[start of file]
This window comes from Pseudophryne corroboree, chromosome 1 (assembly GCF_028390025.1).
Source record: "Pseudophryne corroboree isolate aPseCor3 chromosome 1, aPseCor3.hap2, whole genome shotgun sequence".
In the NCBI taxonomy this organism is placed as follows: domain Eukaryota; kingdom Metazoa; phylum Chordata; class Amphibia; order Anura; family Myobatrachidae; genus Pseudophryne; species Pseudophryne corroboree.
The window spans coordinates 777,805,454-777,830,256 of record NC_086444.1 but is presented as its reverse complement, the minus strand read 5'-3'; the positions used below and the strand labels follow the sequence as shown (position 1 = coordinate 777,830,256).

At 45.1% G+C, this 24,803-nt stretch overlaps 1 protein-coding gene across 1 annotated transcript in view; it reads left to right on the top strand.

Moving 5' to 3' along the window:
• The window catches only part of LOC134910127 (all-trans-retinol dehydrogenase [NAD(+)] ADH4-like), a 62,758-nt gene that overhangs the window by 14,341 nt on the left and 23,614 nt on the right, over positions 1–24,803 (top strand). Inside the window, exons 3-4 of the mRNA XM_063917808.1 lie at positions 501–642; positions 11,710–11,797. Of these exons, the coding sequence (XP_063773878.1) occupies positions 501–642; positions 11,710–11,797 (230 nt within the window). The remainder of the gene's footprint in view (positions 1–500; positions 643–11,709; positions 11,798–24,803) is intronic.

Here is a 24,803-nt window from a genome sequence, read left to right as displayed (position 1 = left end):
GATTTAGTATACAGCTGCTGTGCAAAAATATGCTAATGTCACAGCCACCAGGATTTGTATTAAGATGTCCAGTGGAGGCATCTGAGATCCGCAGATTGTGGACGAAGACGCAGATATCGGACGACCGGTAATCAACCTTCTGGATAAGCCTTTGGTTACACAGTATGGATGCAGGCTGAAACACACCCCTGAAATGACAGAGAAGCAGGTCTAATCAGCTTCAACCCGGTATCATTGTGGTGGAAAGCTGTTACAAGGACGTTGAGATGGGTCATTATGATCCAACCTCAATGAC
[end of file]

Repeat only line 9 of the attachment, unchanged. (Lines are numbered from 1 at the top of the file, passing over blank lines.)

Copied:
GATTTAGTATACAGCTGCTGTGCAAAAATATGCTAATGTCACAGCCACCAGGATTTGTATTAAGATGTCCAGTGGAGGCATCTGAGATCCGCAGATTGTGGACGAAGACGCAGATATCGGACGACCGGTAATCAACCTTCTGGATAAGCCTTTGGTTACACAGTATGGATGCAGGCTGAAACACACCCCTGAAATGACAGAGAAGCAGGTCTAATCAGCTTCAACCCGGTATCATTGTGGTGGAAAGCTGTTACAAGGACGTTGAGATGGGTCATTATGATCCAACCTCAATGAC